CompleteCoverage: NATPE 2013
Technology billionaire Mark Cuban, who's long been a pioneer
in the digital space, remains bullish on television even with digital video on
"Television has a huge advantage in the social media
world. [With TV,] everyone experiences same thing at the same time. Now viewers
are sitting with devices on couches -- tweeting, posting on social media, and
using television as instigator for all of that. TV is starting point for
conversations. When you watch TV, you are getting a unique experience that you
can't get online," Cuban, president of live-event focused cable network
AXS TV, told CNN correspondent Poppy Harlow at the opening keynote of this
year's NATPE 2013 at the Fontainebleau Hotel and Resort in Miami Beach.
Cuban rebranded his HD Net to AXS TV last July. Cuban said
he believes that live events, best aired over the broad spectrum of television,
drives digital media engagement.
"Not even 30% of the U.S. population is on Twitter, and
an even smaller percentage is actively using it," said Cuban. "Those
numbers will only grow. By going in the direction that we did at AXS TV, we've
found a unique solution to start the social-media conversation.
"If you want to be a part of the social-media
conversation that all of your friends are having, you have to have cable"
or satellite TV to see live events, sports, awards shows and popular reality
shows, he continued.
Digital media, such as YouTube and others, also continues to
be very fragmented, making it hard to gather an audience. Smart TV, so far, is
also not so smart, making it "too much work" for the consumer to want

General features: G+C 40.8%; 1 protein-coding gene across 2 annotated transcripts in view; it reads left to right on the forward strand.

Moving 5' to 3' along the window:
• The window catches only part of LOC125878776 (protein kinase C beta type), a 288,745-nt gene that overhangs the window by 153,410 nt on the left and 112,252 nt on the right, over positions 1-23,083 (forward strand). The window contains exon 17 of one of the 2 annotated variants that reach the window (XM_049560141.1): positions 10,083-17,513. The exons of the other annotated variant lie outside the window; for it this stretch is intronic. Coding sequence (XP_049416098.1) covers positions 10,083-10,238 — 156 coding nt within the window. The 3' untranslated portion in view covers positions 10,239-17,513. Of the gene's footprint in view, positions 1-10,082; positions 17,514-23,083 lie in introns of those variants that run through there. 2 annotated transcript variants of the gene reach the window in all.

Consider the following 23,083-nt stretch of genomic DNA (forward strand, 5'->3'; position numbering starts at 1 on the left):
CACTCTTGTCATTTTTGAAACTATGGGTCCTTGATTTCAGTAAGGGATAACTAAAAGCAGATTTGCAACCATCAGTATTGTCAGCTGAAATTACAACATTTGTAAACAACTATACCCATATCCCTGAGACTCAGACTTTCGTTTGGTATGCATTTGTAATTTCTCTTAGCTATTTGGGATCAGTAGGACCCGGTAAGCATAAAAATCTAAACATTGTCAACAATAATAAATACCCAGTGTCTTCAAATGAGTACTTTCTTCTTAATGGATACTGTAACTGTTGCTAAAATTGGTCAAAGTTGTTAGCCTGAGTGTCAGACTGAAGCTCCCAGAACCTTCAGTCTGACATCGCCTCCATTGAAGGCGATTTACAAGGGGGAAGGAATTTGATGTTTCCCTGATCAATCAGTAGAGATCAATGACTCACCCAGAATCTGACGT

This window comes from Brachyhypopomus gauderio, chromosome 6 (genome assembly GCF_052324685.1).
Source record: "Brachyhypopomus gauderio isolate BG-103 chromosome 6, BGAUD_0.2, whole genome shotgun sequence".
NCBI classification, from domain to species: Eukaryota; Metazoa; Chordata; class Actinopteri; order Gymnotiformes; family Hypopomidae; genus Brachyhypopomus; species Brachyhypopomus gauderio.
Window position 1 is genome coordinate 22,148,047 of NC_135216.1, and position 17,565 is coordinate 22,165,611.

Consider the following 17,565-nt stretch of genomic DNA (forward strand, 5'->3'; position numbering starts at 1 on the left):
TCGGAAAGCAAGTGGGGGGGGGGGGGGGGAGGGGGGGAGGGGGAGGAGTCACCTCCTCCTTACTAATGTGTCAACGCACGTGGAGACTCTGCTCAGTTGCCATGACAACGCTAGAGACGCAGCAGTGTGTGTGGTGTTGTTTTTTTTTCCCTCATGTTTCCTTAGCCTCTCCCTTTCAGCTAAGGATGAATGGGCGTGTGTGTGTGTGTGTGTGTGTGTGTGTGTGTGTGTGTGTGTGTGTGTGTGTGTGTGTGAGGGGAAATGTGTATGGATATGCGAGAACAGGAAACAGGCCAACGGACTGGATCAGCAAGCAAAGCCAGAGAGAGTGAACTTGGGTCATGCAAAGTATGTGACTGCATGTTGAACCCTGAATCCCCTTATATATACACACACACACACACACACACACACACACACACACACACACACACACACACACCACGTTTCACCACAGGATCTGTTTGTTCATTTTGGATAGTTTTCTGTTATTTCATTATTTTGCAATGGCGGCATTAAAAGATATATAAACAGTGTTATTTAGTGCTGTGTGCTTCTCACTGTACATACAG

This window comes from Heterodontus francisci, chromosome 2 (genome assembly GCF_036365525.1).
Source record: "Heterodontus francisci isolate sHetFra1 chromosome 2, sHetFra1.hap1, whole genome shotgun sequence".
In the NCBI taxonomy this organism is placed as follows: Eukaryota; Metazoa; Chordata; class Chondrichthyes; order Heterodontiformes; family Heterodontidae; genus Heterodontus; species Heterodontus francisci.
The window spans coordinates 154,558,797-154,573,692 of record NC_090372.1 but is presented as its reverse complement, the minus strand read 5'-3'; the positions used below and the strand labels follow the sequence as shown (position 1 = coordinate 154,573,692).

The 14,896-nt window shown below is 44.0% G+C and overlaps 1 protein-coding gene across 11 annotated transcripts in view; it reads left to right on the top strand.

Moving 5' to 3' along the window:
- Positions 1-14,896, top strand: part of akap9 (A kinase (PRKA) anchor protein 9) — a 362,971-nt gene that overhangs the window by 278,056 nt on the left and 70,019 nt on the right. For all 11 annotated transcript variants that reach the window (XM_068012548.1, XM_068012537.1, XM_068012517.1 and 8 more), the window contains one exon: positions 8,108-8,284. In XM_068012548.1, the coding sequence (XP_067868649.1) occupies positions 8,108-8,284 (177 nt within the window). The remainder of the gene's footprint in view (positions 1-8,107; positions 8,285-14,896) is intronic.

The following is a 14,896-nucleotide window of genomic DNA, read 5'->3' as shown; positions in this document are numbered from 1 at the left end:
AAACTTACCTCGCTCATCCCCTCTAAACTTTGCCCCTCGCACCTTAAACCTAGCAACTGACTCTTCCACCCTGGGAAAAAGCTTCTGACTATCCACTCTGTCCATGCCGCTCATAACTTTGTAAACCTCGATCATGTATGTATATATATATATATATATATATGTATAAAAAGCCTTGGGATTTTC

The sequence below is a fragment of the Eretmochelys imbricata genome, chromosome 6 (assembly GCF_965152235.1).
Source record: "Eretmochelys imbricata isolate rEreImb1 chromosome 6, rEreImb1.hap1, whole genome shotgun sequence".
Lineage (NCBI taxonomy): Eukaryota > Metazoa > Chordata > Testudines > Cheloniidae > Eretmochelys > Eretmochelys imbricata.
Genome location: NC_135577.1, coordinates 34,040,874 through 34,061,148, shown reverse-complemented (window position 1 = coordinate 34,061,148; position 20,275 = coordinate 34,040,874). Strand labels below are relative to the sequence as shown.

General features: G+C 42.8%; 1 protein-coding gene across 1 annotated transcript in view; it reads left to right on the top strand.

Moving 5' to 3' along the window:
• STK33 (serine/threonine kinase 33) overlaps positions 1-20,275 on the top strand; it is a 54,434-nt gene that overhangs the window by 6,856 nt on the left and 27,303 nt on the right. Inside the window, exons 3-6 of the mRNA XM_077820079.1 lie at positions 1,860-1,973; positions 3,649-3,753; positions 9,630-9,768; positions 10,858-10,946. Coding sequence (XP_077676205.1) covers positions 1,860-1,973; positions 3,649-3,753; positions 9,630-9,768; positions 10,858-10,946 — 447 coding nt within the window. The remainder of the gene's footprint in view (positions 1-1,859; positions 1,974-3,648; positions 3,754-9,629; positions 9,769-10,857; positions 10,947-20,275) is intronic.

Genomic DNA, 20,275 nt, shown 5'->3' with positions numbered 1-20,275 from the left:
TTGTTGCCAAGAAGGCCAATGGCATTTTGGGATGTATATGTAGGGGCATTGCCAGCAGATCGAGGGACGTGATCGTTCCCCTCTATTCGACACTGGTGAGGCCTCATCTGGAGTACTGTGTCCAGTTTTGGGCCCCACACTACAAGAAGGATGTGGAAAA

to use as a primary television service.
"The hard part of all of this is marketing and gaining
an audience at one place at one time," Cuban said. "Packaging,
bundling for the consumer, will not go away. A la carte would make it so
expensive for the consumer that you would just kill television. People like
bundles. People don't want to have to work for their entertainment. You pay a
premium for it because it saves you time."
Contributing editor Paige Albiniak has been covering the business of television for nearly 25 years. She is a longtime contributor to Next TV, Broadcasting + Cable and Multichannel News. She concurrently serves as editorial director for entertainment marketing association Promax. She has written for such publications as TVNewsCheck, The New York Post, Variety, CBS Watch and more. Albiniak was B+C’s Los Angeles bureau chief from September 2002 to 2004, and an associate editor covering Congress and lobbying for the magazine in Washington, D.C., from January 1997-September 2002.
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